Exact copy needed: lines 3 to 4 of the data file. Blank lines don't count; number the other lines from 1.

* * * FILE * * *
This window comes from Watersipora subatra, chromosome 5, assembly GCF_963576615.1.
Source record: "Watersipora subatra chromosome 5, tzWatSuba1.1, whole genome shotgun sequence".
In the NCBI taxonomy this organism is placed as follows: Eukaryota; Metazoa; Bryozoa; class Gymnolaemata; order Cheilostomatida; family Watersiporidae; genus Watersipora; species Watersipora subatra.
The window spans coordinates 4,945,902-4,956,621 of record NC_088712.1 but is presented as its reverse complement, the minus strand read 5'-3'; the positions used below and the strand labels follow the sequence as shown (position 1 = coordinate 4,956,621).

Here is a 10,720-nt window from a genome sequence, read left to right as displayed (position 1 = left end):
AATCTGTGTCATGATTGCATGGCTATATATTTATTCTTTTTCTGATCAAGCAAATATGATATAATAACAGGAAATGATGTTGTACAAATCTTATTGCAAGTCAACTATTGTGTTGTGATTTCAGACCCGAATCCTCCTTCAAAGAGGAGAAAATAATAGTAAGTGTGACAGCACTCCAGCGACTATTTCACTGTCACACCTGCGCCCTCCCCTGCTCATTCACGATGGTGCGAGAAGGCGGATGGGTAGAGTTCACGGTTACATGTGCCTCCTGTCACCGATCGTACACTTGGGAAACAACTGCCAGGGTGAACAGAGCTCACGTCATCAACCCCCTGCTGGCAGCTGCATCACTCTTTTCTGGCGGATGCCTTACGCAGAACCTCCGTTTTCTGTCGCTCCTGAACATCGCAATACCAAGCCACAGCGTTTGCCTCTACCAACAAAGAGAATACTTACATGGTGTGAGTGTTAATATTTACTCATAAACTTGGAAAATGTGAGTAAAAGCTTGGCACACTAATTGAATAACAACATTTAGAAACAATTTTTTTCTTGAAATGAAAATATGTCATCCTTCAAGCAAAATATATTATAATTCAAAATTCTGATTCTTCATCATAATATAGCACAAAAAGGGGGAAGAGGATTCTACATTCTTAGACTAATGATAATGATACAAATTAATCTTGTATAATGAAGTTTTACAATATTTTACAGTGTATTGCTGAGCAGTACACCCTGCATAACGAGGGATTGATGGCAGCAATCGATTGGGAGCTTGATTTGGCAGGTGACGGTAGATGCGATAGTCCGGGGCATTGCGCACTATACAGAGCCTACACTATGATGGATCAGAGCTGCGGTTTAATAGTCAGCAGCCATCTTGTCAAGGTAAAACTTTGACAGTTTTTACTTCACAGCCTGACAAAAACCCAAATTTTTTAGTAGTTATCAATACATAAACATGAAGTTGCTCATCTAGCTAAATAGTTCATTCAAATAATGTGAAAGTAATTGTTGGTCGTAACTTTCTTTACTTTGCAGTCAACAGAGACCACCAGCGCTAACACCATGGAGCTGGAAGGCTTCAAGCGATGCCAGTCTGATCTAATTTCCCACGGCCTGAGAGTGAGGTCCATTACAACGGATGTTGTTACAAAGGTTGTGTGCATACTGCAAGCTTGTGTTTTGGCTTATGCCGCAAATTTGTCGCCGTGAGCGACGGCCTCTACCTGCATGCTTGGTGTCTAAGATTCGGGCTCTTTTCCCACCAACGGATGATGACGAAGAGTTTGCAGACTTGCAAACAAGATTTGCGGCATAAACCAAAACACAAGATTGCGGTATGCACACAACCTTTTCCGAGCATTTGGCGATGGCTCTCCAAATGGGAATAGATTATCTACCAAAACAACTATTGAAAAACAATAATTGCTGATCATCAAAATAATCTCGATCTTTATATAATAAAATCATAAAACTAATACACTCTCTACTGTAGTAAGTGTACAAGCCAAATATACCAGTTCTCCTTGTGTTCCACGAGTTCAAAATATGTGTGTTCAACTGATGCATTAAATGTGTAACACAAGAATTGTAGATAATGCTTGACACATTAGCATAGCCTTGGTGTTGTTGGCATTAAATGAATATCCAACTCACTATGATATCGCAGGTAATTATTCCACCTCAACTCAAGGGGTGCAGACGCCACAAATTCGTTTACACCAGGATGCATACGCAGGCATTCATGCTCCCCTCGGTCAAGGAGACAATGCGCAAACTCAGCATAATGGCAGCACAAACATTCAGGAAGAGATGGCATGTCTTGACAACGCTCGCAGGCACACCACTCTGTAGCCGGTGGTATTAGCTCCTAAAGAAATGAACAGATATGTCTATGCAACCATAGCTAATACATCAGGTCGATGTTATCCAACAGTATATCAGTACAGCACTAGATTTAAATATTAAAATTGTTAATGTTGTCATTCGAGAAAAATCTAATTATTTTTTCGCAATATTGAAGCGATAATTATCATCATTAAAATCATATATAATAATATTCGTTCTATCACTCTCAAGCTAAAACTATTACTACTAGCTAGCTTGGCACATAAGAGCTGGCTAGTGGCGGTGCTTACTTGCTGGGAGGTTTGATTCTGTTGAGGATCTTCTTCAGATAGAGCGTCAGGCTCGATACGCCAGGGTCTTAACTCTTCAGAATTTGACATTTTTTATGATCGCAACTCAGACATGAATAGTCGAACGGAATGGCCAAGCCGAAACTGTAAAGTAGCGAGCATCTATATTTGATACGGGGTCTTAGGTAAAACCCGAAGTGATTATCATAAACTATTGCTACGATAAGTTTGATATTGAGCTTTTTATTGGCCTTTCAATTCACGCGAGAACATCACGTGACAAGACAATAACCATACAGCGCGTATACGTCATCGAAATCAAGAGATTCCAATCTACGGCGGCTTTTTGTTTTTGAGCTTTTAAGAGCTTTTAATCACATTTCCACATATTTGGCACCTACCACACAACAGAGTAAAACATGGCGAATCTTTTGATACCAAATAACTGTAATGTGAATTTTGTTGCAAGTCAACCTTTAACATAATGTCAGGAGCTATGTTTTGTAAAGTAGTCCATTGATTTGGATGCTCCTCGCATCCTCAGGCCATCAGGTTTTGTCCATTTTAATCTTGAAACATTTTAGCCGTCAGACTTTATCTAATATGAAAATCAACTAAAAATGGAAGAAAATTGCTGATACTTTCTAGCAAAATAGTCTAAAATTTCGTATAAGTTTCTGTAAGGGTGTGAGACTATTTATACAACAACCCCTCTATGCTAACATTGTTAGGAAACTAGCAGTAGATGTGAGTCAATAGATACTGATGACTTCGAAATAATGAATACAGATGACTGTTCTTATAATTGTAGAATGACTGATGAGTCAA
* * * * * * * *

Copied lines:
In the NCBI taxonomy this organism is placed as follows: Eukaryota; Metazoa; Bryozoa; class Gymnolaemata; order Cheilostomatida; family Watersiporidae; genus Watersipora; species Watersipora subatra.
The window spans coordinates 4,945,902-4,956,621 of record NC_088712.1 but is presented as its reverse complement, the minus strand read 5'-3'; the positions used below and the strand labels follow the sequence as shown (position 1 = coordinate 4,956,621).